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Captain's Authority Questions

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Captain's Authority Questions

Old 12th May 2010, 16:57
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Contact company let the management deal with the cabin crew.
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Old 12th May 2010, 18:28
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1- They are claiming that we are the only US Major Airline where Captain's can still refuse an airplane with a legal deferral.
But a lot of Captain's see this as questioning their authority and/or pilot pushing.
A poor example is; would you take a 767-300 with APU inop, from US to say Buenos Aires on a 10+ hrs flt time, at night with some terrain/escape route concerns, limited airport availability, etc..
If you can still justify it like that, then is there a problem? Are some colleagues refusing to fly with APU inop from JFK-MIA perhaps?

I don't think we can comment here without knowing the culture of your colleagues, and whether some are substituting excess conservatism for valid experience of what is sensible v what is legal.
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Old 12th May 2010, 18:50
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Hmmmph...!

Weight should be the ONLY reason to limit fuel load. If companies are worried about dumping fuel then let them demand that airplanes are built strong enough to land with fuel! Otherwise it's the captain’s decision and it should be criminal for any business interest to question a Captain or even suggest anything different. I really get sick of these money grubbing jerks pushing economics until people die, for their “bottom line”. I swear they should be dragged into the street and SHOT!
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Old 12th May 2010, 19:57
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Many of these issues arise out of organizations with large pilot groups. Typically in normal operations there is pressure apllied to other departments and when their is a leadership vacuum in the left seat, the vacuum will be filled by some department whether it's maintenance, the FA's or management getting their way.

The problem for many other departments in the typical airline is the pilot's can be inconsistent. The maintenance folks may have gotten Captain's "A", "B" and "C" to fly an aircraft with an issue, then Captain "D" comes along and correctly identifies the safety shortcomings on the flight with the MEL. Instead of Captain "D" getting recognized for superior judgement and safety awareness, he is thought of as the "problem child" or not a team player. Same goes for interactions with the FA's, they may "act up" and slide by several Captains. When the next one expects proper behavior and respect, he becomes the bad guy.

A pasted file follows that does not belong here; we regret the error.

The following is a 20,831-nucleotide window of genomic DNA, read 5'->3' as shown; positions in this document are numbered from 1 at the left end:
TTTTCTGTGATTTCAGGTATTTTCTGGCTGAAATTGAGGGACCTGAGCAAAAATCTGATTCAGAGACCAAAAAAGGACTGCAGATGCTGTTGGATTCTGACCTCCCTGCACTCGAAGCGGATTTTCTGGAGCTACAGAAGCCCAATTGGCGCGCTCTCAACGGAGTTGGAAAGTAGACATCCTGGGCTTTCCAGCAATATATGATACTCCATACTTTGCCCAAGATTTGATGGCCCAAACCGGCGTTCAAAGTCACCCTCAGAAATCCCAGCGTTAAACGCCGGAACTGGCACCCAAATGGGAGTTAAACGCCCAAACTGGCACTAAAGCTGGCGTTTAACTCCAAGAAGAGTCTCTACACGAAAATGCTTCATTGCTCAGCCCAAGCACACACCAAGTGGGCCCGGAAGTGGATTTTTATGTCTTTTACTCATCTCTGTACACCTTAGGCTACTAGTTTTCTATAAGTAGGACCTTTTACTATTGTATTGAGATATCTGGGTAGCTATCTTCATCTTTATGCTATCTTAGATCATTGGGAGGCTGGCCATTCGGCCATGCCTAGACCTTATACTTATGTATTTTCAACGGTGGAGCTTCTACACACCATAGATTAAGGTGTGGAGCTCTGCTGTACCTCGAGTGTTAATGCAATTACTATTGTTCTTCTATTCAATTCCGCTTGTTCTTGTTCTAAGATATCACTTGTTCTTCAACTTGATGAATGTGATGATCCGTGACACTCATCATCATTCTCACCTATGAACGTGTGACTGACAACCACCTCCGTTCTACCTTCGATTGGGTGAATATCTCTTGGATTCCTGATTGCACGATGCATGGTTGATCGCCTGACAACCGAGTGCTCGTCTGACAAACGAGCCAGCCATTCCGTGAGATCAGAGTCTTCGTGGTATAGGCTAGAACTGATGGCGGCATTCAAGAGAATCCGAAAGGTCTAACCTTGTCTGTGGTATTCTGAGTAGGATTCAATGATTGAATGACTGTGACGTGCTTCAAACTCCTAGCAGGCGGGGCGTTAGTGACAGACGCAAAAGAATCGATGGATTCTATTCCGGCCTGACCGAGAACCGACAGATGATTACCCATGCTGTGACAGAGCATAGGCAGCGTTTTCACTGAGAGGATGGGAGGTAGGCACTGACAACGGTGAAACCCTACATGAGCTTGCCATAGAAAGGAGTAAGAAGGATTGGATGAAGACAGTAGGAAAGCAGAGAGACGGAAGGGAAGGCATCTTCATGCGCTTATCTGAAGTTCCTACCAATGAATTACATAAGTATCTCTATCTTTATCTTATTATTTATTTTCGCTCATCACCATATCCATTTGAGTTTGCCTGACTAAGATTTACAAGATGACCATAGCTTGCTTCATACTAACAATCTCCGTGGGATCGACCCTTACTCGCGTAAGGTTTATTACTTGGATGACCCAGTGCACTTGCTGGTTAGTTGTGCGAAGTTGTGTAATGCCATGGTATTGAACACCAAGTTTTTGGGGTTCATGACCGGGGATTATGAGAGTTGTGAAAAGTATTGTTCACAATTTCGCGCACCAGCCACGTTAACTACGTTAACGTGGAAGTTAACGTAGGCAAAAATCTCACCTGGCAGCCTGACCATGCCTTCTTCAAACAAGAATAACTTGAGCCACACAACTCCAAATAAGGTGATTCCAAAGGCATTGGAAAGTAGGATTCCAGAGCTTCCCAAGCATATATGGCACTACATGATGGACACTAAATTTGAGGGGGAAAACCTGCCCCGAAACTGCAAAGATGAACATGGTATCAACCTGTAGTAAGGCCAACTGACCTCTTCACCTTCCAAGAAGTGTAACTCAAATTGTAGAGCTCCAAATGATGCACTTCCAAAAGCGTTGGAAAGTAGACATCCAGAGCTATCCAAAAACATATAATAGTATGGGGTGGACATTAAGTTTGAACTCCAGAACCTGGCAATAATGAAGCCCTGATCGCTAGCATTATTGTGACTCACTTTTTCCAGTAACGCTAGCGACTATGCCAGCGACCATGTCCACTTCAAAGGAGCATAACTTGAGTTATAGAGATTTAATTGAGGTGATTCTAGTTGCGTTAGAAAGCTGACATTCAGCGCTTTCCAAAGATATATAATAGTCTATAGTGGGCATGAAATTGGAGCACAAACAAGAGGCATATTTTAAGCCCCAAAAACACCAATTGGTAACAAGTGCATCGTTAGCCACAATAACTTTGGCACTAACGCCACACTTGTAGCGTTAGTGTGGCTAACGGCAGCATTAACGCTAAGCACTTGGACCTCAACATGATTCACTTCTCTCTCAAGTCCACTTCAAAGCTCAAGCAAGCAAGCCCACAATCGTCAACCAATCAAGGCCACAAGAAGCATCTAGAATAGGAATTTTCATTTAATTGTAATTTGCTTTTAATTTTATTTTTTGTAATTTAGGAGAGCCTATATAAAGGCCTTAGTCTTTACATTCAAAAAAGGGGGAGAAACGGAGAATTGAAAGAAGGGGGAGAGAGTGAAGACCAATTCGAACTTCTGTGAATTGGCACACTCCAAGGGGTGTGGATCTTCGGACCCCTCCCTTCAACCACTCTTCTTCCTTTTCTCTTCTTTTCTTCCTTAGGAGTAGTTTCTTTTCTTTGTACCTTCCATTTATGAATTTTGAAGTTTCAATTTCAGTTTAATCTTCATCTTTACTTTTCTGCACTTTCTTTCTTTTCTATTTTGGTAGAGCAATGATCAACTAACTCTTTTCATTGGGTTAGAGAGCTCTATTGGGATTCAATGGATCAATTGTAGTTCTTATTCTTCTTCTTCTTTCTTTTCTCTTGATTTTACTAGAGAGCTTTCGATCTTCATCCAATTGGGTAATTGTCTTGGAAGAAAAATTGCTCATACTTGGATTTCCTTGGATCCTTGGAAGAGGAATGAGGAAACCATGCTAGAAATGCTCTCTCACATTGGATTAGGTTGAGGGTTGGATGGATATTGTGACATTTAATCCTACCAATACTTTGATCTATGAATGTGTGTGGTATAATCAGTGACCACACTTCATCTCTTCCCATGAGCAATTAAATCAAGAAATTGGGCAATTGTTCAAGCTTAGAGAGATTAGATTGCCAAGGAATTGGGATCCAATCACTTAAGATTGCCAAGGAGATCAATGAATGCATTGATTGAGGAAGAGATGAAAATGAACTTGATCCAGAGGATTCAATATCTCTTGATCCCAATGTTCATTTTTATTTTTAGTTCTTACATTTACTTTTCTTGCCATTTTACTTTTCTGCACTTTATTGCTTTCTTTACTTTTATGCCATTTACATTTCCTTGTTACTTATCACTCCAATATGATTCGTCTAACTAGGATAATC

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Old 13th May 2010, 01:52
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....goes for interactions with the FA's, they may "act up" and slide by several Captains.
Tail wagging dog.
A sure-fire cure....
It's called....on the spot termination...as in, 'buy your own ticket home, bubba.'

Works every time...

PS.
Yes, I know, trolly dollies get no respect.
Tough.
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Old 13th May 2010, 03:46
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After all the postings an old rule comes to my mind: 3 persons (or entities) can ground an airplane/stop a flight -the dispatcher, the mechanic, the captain - anytime one of them says no, it's no! But be prepared to look for another job...
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Old 13th May 2010, 10:43
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Devil Captain Authority

Hi All

Been flying for 34years and retired from main line flying 3 years ago. However to support my passion for fast cars and faster women went back flying in the lo-co sector. How sad to see how the Captain's authority has been eroded to no more than a bus driver. Young trolls and F/O's with attitude all comprise the new "team" culture where all crew members are "equal" status with no differential between the poor Captain and the most junior trolley dolly . Whilst the Captain has the ultimate responsibility for the aircraft he is not empowered with the authority that should go with it. If you dare criticise a crew member (privately) you risk the wrath of a cabin crew trainer reminding you of the company "culture"....I wish she was on the flight deck on a dark and dirty night on a Cat 3B approach and handing control over to her...I think she would very quickly get the message..We are 100% professional pilots at the top of the intelligent 5% of the population and not the percived "bus driver" as promoted by the company culture to c/crew...Lo-Co has ruined the profession of the pilot community forever as we are exploited as temporary hired hands by bean counters,management and c/crews from the MCD schools of excellence. I would be interested to hear comments from others on this topic.

From an old F...t, with 21,00hrs jet time!
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Old 13th May 2010, 22:09
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SeniorDispatcher: I believe that we are in near complete agreement on this point. The FARs tend to define an information flow from dispatcher to PIC; while the reverse is not nearly as well defined, it seems clear that any information that will influence the opinion that the dispatcher is required to have under 121.533(c)(3) and 121.627(a) must be communicated. In any other case, the dispatcher’s opinion may not be fully informed, which prevents him/her from executing their regulatory responsibilities. Cell phones have made this incredibly easy.